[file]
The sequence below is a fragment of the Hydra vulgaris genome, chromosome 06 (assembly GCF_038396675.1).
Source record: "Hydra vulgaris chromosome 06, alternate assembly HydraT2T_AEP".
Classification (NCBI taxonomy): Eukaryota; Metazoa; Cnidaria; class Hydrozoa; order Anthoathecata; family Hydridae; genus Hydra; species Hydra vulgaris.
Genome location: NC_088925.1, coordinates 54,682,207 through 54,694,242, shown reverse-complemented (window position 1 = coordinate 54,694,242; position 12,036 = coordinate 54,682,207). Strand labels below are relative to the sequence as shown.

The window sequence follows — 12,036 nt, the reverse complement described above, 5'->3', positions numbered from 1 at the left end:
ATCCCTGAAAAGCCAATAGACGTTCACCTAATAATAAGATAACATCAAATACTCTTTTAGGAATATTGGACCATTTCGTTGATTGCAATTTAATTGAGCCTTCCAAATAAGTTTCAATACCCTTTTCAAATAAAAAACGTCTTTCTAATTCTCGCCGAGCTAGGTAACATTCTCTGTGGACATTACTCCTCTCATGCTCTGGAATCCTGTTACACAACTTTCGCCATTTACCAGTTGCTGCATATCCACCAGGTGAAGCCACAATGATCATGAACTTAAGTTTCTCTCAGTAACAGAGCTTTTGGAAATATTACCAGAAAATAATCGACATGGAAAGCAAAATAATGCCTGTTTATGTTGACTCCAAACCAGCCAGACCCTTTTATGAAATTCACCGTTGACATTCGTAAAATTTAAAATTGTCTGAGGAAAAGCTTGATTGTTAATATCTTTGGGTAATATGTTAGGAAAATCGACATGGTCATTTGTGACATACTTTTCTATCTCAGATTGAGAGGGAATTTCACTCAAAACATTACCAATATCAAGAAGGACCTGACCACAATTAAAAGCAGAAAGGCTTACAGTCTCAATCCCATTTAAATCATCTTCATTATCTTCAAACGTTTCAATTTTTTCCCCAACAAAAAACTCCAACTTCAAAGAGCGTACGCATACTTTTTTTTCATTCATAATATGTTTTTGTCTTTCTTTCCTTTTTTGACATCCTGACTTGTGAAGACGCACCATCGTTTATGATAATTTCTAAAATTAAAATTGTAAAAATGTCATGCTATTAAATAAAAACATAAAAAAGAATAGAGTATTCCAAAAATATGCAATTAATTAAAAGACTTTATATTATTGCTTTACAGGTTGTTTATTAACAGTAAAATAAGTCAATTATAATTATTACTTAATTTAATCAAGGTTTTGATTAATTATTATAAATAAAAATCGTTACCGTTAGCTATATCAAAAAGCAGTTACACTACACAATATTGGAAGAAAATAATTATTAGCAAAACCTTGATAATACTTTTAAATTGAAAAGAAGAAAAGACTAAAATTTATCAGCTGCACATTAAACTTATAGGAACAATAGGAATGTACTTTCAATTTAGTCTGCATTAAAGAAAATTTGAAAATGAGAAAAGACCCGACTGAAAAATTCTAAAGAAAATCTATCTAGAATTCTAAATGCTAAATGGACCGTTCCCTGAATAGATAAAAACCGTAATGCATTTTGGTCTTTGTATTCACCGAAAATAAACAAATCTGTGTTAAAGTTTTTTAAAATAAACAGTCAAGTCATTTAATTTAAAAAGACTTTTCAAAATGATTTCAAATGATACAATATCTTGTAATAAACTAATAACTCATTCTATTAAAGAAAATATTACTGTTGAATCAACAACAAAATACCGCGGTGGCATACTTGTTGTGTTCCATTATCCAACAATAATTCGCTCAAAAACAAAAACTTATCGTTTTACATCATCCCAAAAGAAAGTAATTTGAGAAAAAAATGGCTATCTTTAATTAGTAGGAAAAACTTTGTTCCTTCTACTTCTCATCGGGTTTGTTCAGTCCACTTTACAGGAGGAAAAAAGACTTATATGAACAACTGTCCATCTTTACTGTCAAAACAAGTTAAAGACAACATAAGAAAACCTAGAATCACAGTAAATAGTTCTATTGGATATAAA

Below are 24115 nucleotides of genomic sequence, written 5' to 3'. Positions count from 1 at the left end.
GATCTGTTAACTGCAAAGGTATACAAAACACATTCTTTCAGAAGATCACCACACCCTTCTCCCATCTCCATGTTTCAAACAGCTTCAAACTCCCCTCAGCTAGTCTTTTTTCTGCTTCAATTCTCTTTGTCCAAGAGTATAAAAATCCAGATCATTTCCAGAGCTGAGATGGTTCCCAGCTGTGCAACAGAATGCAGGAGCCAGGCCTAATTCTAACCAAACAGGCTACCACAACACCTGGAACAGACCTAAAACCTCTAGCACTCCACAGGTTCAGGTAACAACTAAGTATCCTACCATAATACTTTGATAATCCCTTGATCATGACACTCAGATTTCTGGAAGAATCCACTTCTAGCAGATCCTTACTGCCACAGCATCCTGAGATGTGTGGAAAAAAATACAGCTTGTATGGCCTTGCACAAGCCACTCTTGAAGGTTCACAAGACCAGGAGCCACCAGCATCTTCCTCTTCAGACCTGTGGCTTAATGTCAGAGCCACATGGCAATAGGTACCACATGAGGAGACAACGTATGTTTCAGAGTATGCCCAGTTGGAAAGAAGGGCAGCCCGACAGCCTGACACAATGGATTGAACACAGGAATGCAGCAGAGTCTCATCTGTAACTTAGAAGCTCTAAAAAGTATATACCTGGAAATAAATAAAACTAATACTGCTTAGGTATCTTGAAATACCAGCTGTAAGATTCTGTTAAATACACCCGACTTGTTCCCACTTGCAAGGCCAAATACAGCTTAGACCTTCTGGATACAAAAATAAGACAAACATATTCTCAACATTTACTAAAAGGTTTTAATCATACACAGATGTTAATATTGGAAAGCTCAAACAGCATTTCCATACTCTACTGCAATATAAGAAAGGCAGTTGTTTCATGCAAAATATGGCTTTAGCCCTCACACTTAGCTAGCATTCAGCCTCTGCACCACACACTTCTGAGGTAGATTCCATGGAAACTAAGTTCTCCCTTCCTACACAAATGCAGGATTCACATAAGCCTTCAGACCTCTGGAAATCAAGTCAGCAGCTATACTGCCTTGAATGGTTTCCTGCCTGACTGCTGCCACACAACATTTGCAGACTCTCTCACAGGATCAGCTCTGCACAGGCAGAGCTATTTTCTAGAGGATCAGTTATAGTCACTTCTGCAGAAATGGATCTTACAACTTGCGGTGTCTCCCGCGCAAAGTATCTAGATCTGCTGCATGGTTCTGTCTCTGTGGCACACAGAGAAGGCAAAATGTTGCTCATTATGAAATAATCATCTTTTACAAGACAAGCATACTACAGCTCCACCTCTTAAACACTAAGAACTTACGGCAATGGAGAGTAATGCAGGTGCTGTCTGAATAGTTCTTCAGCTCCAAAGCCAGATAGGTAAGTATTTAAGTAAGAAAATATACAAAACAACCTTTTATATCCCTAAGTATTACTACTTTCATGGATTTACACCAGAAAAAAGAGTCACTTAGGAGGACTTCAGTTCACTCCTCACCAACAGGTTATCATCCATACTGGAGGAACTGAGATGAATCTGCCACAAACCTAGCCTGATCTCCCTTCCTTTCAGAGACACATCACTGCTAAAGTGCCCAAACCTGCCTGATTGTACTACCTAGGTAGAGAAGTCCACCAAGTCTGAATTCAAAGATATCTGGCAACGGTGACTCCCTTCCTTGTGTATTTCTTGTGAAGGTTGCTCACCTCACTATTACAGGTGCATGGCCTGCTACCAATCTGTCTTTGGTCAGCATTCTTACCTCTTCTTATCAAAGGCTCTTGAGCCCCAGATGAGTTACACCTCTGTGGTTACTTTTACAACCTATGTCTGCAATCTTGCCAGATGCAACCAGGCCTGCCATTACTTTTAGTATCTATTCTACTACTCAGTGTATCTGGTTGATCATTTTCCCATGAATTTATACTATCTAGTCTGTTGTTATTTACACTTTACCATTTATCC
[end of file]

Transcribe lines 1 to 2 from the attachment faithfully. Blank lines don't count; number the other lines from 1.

The sequence below is a fragment of the Hydra vulgaris genome, chromosome 06 (assembly GCF_038396675.1).
Source record: "Hydra vulgaris chromosome 06, alternate assembly HydraT2T_AEP".